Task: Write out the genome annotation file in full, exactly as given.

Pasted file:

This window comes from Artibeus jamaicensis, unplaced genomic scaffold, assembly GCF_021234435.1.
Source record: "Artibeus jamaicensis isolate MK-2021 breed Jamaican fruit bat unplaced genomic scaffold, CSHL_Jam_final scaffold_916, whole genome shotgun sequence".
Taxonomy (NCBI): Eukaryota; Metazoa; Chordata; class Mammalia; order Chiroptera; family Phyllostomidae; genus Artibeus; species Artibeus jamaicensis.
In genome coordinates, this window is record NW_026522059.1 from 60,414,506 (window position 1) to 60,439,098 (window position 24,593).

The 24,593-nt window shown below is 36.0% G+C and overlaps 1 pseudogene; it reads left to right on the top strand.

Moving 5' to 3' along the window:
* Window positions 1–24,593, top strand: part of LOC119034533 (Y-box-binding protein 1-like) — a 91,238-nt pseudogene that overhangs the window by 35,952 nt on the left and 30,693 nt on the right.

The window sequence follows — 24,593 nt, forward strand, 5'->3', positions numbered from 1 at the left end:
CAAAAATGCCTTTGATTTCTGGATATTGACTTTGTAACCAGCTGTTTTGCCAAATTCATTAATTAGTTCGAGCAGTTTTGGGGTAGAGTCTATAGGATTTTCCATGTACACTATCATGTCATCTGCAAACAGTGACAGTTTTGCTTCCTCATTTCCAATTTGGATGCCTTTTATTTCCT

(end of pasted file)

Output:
This window comes from Artibeus jamaicensis, unplaced genomic scaffold, assembly GCF_021234435.1.
Source record: "Artibeus jamaicensis isolate MK-2021 breed Jamaican fruit bat unplaced genomic scaffold, CSHL_Jam_final scaffold_916, whole genome shotgun sequence".
Taxonomy (NCBI): Eukaryota; Metazoa; Chordata; class Mammalia; order Chiroptera; family Phyllostomidae; genus Artibeus; species Artibeus jamaicensis.
In genome coordinates, this window is record NW_026522059.1 from 60,414,506 (window position 1) to 60,439,098 (window position 24,593).

The 24,593-nt window shown below is 36.0% G+C and overlaps 1 pseudogene; it reads left to right on the top strand.

Moving 5' to 3' along the window:
* Window positions 1–24,593, top strand: part of LOC119034533 (Y-box-binding protein 1-like) — a 91,238-nt pseudogene that overhangs the window by 35,952 nt on the left and 30,693 nt on the right.

The window sequence follows — 24,593 nt, forward strand, 5'->3', positions numbered from 1 at the left end:
CAAAAATGCCTTTGATTTCTGGATATTGACTTTGTAACCAGCTGTTTTGCCAAATTCATTAATTAGTTCGAGCAGTTTTGGGGTAGAGTCTATAGGATTTTCCATGTACACTATCATGTCATCTGCAAACAGTGACAGTTTTGCTTCCTCATTTCCAATTTGGATGCCTTTTATTTCCT